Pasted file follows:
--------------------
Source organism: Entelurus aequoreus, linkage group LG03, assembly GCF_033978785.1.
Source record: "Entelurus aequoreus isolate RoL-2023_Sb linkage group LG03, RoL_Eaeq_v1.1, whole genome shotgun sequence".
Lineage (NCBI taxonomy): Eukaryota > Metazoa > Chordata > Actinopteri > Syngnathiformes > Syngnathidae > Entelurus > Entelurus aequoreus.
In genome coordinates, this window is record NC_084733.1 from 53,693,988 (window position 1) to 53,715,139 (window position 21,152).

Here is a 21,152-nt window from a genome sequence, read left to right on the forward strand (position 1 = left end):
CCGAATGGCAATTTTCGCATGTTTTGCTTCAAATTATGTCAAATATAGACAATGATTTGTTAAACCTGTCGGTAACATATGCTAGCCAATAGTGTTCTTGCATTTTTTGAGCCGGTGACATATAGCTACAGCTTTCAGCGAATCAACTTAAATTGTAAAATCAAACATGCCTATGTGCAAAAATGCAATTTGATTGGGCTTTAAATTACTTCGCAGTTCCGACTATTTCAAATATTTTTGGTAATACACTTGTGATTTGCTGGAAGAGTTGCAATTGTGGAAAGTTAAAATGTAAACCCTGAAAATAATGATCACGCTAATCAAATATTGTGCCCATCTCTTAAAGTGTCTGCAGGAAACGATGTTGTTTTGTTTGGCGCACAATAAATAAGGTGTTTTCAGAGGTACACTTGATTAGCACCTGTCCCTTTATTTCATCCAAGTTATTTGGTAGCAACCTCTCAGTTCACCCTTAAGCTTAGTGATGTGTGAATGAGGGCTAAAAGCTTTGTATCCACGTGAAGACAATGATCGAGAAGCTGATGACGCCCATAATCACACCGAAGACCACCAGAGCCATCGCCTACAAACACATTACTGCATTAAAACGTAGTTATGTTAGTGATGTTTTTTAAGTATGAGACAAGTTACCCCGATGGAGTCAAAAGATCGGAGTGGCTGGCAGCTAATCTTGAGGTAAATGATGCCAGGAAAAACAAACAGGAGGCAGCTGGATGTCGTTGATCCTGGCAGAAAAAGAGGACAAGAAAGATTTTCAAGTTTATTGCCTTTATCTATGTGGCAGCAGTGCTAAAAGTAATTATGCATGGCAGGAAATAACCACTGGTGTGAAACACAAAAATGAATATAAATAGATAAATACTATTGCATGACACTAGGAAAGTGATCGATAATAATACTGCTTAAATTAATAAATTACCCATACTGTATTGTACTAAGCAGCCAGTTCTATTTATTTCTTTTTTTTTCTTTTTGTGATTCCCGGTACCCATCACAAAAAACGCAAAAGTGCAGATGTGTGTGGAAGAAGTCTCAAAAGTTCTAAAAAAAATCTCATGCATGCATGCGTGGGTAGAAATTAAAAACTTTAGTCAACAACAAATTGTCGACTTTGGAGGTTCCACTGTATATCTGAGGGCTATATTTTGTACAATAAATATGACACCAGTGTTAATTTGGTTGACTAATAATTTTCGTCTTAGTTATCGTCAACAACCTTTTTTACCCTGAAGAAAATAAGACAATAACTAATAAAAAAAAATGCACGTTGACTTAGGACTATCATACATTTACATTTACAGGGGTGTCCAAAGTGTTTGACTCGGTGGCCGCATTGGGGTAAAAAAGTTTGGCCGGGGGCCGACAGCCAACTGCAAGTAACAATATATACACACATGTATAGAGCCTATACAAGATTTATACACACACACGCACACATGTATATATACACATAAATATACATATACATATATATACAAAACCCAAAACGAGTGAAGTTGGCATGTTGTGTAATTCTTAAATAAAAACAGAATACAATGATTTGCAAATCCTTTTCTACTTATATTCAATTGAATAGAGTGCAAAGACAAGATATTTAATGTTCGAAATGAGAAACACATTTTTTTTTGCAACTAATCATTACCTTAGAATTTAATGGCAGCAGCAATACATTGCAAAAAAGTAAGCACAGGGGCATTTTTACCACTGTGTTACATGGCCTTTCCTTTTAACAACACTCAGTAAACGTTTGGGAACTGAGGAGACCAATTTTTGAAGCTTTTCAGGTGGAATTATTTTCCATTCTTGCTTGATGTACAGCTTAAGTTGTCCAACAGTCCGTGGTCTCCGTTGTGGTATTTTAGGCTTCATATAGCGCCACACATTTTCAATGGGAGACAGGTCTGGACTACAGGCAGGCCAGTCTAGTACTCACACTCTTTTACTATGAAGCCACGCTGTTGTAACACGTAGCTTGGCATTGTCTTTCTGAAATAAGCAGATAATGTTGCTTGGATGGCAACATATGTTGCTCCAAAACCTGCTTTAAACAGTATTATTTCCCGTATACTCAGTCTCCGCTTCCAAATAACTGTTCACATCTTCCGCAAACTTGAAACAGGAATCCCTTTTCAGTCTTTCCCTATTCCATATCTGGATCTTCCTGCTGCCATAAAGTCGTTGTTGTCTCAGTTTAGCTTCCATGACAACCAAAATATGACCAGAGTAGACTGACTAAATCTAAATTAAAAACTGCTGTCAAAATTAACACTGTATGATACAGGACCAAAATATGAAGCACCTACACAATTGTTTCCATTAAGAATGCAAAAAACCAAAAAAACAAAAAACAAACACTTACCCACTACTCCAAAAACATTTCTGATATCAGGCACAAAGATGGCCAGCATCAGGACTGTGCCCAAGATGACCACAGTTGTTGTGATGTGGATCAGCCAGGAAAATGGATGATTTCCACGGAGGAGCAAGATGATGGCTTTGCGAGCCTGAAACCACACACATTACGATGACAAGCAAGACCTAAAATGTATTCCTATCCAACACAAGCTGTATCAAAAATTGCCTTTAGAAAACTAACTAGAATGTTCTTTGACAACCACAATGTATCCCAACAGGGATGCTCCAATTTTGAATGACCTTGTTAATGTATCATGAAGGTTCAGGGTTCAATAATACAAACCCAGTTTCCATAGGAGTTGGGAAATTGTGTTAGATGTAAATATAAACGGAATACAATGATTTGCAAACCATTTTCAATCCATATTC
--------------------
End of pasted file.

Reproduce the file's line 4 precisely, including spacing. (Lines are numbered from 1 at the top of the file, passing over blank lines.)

In genome coordinates, this window is record NC_084733.1 from 53,693,988 (window position 1) to 53,715,139 (window position 21,152).